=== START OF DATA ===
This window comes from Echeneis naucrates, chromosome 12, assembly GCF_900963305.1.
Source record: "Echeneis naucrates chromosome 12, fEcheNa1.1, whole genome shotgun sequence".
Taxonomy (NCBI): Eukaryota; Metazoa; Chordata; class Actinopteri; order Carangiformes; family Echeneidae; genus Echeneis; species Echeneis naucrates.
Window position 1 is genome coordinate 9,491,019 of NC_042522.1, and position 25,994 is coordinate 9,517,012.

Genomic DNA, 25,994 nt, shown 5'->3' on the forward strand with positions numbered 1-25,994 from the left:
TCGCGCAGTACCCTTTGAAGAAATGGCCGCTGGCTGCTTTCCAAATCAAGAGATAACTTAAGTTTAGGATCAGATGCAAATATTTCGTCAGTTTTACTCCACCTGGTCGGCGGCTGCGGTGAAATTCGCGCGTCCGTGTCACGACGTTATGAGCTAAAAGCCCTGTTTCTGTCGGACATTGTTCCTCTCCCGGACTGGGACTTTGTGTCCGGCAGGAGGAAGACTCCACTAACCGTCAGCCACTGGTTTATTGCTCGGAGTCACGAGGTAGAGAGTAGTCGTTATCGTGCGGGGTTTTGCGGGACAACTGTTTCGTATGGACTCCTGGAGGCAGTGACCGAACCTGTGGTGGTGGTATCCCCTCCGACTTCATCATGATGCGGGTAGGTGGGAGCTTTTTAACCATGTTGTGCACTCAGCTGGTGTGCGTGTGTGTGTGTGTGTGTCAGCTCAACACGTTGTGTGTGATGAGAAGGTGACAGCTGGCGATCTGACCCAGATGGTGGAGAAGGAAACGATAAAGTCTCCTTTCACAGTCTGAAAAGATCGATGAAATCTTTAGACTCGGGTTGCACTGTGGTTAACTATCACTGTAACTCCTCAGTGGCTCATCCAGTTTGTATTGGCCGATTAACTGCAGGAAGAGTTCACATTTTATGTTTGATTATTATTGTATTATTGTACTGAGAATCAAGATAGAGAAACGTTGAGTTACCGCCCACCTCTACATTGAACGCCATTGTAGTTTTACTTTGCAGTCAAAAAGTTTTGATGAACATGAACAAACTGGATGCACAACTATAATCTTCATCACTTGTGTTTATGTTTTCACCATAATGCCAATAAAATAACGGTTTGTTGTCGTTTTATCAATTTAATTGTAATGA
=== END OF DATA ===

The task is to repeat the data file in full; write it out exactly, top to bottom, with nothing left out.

This window comes from Echeneis naucrates, chromosome 12, assembly GCF_900963305.1.
Source record: "Echeneis naucrates chromosome 12, fEcheNa1.1, whole genome shotgun sequence".
Taxonomy (NCBI): Eukaryota; Metazoa; Chordata; class Actinopteri; order Carangiformes; family Echeneidae; genus Echeneis; species Echeneis naucrates.
Window position 1 is genome coordinate 9,491,019 of NC_042522.1, and position 25,994 is coordinate 9,517,012.

Genomic DNA, 25,994 nt, shown 5'->3' on the forward strand with positions numbered 1-25,994 from the left:
TCGCGCAGTACCCTTTGAAGAAATGGCCGCTGGCTGCTTTCCAAATCAAGAGATAACTTAAGTTTAGGATCAGATGCAAATATTTCGTCAGTTTTACTCCACCTGGTCGGCGGCTGCGGTGAAATTCGCGCGTCCGTGTCACGACGTTATGAGCTAAAAGCCCTGTTTCTGTCGGACATTGTTCCTCTCCCGGACTGGGACTTTGTGTCCGGCAGGAGGAAGACTCCACTAACCGTCAGCCACTGGTTTATTGCTCGGAGTCACGAGGTAGAGAGTAGTCGTTATCGTGCGGGGTTTTGCGGGACAACTGTTTCGTATGGACTCCTGGAGGCAGTGACCGAACCTGTGGTGGTGGTATCCCCTCCGACTTCATCATGATGCGGGTAGGTGGGAGCTTTTTAACCATGTTGTGCACTCAGCTGGTGTGCGTGTGTGTGTGTGTGTGTCAGCTCAACACGTTGTGTGTGATGAGAAGGTGACAGCTGGCGATCTGACCCAGATGGTGGAGAAGGAAACGATAAAGTCTCCTTTCACAGTCTGAAAAGATCGATGAAATCTTTAGACTCGGGTTGCACTGTGGTTAACTATCACTGTAACTCCTCAGTGGCTCATCCAGTTTGTATTGGCCGATTAACTGCAGGAAGAGTTCACATTTTATGTTTGATTATTATTGTATTATTGTACTGAGAATCAAGATAGAGAAACGTTGAGTTACCGCCCACCTCTACATTGAACGCCATTGTAGTTTTACTTTGCAGTCAAAAAGTTTTGATGAACATGAACAAACTGGATGCACAACTATAATCTTCATCACTTGTGTTTATGTTTTCACCATAATGCCAATAAAATAACGGTTTGTTGTCGTTTTATCAATTTAATTGTAATGA